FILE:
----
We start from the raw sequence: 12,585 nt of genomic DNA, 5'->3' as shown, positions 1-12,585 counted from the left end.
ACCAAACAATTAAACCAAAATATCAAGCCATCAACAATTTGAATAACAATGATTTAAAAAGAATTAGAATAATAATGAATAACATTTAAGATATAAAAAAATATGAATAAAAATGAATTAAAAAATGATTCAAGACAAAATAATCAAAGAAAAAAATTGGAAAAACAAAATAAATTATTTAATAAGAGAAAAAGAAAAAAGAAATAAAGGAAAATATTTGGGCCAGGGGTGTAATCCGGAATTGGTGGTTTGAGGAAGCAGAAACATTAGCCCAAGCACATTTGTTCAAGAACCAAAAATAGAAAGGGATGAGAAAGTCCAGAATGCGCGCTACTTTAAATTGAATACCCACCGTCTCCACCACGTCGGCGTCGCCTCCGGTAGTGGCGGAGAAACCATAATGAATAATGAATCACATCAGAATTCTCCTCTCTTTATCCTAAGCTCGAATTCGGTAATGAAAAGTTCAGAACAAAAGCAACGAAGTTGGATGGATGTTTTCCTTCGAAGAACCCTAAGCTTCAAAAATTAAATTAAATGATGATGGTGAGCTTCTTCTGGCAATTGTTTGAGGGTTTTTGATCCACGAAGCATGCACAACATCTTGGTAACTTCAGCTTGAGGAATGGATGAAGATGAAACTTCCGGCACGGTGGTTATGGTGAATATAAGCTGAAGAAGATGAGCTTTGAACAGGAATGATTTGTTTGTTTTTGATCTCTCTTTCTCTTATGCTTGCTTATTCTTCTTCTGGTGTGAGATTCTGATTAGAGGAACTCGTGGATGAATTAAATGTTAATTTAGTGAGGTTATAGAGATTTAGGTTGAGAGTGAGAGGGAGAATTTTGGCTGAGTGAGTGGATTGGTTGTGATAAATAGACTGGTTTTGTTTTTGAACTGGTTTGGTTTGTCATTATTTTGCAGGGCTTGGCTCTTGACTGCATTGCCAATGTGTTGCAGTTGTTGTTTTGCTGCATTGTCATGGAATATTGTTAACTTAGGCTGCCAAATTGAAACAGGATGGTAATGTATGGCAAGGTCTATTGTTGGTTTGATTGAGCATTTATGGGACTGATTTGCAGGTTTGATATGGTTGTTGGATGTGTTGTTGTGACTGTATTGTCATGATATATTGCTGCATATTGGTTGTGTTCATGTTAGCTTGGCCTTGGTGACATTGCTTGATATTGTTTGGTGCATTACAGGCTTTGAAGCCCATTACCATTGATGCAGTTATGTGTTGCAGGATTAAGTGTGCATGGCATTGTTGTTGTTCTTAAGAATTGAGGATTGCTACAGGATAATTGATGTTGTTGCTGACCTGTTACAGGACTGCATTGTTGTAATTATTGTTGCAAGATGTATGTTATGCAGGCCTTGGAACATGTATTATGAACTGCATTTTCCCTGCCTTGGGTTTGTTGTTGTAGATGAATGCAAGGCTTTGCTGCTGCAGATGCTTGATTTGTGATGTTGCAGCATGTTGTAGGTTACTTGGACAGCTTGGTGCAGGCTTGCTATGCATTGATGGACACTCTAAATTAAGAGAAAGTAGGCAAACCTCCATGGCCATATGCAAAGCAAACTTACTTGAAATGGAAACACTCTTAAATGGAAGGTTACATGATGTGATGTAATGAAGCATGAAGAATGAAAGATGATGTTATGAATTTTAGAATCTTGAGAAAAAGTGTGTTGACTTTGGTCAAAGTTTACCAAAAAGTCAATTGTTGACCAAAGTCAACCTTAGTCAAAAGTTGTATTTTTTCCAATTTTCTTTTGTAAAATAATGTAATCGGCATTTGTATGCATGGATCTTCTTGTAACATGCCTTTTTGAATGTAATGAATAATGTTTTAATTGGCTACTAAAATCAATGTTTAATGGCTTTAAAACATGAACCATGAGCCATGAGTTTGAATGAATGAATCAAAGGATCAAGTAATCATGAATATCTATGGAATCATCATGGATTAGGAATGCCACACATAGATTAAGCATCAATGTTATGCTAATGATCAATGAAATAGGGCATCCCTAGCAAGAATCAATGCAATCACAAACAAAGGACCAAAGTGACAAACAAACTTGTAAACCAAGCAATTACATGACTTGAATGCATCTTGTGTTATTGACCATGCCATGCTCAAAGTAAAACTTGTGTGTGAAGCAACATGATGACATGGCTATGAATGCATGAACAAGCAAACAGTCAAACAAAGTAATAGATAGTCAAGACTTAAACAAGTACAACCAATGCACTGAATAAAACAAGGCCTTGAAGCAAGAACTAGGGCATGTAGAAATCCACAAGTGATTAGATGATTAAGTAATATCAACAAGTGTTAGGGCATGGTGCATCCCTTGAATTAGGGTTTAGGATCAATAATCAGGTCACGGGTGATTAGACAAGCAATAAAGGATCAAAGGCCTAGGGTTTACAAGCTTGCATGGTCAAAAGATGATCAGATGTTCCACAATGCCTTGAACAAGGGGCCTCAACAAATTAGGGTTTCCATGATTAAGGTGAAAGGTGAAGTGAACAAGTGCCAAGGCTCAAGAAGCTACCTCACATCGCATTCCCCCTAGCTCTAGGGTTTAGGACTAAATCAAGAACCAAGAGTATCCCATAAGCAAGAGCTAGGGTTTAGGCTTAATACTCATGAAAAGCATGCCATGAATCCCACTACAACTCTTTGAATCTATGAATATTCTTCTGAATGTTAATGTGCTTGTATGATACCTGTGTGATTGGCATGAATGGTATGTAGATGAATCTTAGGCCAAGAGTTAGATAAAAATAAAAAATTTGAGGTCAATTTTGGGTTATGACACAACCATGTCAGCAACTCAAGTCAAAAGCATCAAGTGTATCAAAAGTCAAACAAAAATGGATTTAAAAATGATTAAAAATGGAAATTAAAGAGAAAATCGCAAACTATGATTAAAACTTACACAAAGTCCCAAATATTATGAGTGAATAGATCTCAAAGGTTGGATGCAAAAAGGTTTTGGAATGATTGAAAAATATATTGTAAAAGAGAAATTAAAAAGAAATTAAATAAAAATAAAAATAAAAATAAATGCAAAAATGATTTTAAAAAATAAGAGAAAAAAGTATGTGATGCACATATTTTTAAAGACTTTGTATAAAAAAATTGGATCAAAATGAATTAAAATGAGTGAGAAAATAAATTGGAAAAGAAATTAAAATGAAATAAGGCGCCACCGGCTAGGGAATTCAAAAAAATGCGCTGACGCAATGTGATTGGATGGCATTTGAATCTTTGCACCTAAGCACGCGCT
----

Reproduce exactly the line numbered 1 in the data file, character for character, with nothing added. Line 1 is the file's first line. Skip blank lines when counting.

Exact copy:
We start from the raw sequence: 12,585 nt of genomic DNA, 5'->3' as shown, positions 1-12,585 counted from the left end.